Review: 12K. Marx Street (2019)
Uppsala Short Film Festival
A Georgian woman calls the same number day by day from her kitchen, but nobody answers. Although those phonecalls have become her routine, it seems like she doesn’t care if someone will eventually pick up. Her face is expressionless, her body language relaxed. Between the attempts, she deals with small kitchen chores. We see her brewing thick, strong coffee in the traditional way and observe her while she is cleaning her daughter’s ice skates.
The face of Tika Laghidze is the only one we are getting to see during the whole film, and the way the story was plotted doesn’t require additional characters to appear in person. There are voices in the background just to indicate that the woman is married with a child, and nothing else penetrates the tiny kitchen besides external sounds.
Painting the loss of past, the pain it brings and the need to find out what became of the places one knew but was robbed of is onerous. The presence is always physical, it can be painted, filmed or descibed in many words. But when it comes to absence it takes a hell of a talent to give it a shape in an actual script.
In Irina Jordania’s directorial debut 12K. Marx Street the change in dynamics happens when the call is eventually answered. The voice coming from the other side is foreign. It comes from an intruder who speaks Russian and who happens to be the occupant of her family house that brings many memories. He begs her not to hang up. And while he’s describing what he found in and around the house, the woman goes back to her childhood. This is where the photography of two cinematographers Tato Kotetishvili and Gigi Samsonadze does its magic. Memories are set in distorted images that we recognize as pieces of past coming random to our mind. A meadow bathing in purple flowers swaying in the wind, a metal swing and a walk through the woods, with images distorted and slowed down, are like excerpts from a person’s brain being taken out by a wicked software.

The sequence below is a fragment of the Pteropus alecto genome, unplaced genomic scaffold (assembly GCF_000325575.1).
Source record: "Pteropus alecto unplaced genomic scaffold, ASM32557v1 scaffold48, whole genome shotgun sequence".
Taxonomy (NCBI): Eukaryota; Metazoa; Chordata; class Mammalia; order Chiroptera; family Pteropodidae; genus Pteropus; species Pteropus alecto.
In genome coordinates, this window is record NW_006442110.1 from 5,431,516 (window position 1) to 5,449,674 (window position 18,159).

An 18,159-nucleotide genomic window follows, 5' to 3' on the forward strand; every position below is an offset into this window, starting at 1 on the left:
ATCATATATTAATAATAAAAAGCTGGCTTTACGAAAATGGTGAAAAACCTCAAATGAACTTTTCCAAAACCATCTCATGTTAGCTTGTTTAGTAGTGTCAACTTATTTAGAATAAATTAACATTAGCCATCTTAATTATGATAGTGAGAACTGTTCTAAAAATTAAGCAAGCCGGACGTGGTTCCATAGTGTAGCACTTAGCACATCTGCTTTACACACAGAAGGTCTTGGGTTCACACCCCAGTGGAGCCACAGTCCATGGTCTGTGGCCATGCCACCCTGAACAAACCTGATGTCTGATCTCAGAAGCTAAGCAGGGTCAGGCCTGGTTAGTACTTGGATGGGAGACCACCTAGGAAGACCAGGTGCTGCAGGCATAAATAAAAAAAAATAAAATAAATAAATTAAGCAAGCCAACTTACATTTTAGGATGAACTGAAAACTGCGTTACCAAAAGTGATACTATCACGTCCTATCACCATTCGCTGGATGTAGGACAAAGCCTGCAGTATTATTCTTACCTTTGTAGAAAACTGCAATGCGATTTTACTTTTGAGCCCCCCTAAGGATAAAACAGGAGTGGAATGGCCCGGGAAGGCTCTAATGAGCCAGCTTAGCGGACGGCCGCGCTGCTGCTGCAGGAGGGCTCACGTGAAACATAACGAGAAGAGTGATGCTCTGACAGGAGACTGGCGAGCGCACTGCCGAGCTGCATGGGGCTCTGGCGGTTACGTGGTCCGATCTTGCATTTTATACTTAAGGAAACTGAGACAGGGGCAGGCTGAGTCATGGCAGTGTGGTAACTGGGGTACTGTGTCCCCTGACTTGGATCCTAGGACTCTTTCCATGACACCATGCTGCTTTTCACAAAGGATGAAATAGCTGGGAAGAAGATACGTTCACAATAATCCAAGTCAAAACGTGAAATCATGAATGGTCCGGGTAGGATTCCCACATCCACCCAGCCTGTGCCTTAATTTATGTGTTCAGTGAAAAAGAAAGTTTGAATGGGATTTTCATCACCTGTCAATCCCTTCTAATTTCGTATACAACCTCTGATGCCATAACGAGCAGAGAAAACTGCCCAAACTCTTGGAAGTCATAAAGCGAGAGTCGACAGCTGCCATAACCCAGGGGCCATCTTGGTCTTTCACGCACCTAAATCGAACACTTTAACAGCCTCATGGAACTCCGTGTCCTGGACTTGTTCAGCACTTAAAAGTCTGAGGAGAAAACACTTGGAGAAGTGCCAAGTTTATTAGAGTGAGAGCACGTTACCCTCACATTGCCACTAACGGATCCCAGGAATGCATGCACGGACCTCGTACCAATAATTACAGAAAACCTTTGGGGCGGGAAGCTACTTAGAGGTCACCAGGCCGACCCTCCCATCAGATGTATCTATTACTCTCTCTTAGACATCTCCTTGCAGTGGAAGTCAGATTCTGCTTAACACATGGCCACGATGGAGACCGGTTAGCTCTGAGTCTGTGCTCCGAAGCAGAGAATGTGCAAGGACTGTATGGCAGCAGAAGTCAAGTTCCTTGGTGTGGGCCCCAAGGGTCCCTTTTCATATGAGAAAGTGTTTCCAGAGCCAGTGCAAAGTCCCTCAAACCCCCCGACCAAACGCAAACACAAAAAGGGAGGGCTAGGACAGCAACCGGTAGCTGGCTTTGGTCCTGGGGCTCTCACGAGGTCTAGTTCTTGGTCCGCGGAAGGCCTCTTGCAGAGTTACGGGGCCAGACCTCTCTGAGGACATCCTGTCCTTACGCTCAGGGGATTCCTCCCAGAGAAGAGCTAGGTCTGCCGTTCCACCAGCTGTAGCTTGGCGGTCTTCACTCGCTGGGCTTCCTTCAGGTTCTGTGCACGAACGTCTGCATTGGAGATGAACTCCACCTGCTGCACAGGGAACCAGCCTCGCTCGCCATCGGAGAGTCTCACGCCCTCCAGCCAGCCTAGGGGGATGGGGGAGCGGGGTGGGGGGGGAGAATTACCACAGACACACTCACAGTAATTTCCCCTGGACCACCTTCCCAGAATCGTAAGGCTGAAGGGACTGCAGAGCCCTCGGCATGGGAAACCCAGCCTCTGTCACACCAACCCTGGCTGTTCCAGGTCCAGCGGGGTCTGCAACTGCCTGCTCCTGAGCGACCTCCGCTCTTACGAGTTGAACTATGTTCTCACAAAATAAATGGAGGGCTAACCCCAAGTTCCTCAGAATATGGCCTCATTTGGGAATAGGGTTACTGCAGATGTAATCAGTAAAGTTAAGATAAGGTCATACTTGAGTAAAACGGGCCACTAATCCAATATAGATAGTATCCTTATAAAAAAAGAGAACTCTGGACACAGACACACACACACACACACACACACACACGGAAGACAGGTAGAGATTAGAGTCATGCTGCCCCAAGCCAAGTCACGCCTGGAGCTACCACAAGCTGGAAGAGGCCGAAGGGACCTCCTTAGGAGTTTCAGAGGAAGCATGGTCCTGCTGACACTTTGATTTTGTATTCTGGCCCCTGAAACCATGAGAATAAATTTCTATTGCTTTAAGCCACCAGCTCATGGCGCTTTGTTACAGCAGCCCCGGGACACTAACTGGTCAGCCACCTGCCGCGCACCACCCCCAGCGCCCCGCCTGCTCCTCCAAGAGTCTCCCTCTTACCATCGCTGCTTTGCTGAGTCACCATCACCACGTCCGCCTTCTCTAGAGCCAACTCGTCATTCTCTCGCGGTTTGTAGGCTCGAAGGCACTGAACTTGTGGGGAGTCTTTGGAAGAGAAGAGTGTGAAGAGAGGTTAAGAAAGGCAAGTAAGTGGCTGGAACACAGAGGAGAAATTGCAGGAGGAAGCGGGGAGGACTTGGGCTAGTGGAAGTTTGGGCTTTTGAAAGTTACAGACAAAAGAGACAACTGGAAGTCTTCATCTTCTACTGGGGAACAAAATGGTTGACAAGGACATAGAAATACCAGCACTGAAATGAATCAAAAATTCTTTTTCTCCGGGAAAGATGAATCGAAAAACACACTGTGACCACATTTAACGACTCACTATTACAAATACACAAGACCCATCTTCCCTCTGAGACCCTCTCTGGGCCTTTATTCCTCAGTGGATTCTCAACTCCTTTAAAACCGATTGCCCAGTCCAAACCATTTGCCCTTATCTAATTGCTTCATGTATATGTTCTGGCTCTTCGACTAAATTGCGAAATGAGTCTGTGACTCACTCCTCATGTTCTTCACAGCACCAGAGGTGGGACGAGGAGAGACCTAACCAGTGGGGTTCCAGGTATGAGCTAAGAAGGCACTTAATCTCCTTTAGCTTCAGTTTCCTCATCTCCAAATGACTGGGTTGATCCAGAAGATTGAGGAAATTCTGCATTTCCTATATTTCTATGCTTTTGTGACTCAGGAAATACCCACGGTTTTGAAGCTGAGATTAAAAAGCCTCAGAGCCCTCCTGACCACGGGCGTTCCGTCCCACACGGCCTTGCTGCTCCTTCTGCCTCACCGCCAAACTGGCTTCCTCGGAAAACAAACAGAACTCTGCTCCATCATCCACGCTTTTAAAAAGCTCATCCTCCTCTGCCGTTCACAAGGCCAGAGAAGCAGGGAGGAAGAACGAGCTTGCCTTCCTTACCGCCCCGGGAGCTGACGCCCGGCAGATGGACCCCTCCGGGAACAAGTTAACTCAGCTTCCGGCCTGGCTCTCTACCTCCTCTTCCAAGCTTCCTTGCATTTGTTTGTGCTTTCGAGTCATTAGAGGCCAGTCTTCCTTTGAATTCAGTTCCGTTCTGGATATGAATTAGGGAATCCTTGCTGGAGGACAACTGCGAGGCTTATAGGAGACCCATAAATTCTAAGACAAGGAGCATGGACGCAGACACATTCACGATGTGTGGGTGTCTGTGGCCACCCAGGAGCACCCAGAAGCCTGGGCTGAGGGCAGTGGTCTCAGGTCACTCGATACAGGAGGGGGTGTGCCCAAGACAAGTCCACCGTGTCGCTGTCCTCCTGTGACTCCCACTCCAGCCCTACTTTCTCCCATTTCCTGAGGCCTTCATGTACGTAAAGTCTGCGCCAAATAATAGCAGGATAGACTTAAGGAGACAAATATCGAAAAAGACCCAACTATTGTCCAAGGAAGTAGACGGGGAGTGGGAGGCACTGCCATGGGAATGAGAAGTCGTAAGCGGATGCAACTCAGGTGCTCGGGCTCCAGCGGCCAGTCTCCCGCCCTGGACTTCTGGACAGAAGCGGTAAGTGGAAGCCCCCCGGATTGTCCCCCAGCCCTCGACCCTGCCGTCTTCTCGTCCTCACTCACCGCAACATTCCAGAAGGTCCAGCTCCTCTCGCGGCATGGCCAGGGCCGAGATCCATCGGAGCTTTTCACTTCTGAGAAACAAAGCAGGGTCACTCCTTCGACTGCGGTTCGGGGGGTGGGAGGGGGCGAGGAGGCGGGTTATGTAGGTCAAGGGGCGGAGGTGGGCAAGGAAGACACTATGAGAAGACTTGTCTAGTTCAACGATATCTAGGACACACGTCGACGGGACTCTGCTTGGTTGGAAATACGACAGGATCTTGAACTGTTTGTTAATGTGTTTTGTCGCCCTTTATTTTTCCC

The woman doesn’t speak, she’s only listening to words avalanching from the man’s mouth, now alert and visibly shaken. Only then the realization comes that she needed the spoken confirmation of the unspoken terror. At the same time, another wonder happens: the confession of a man who was pushed into something he never could accept in his soul. The connection is made.
The film is dedicated to every 8th Georgian who has been forcibly displaced from their home during many, many conflicts in the country’s recent history.
Big praise goes to the production designers and Temo Ezugbaia’s visual effects, as well to the artistry of the costume designer Tinatin Kvinikadze who turned every single phonecall attempt into a work of art by dressing Tika Laghidze in the best home-real attire.
Irina Jordania’s directorial debut 12K. Marx Street was selected as PÖFF candidate for the European Film Awards 2020.
Original Title: მარქსის ქუჩა 12
Production: Studio Kedari, Millimeter Film
Written/ directed by: Irina Jordania
Produced by: Irina Jordania, Suliko Tsulukidze, Tamar Tvaradze,Dato Ujmajuridze
Cinematographer(s): Tato Kotetishvili, Gigi Samsonadze
Production Design: Thea Telia, Nino Koridze
Costume Designer: Tinatin Kvinikadze
Makeup Artist: Salome Zakaraia
Sound Design/ Mix: Paata Godziashvili
Editing: Levan Butkhuzi
Visual Effects: Temo Ezugbaia
Cast: Tika Laghidze, Dato Ujmajuridze
Supported by Georgian National Film Center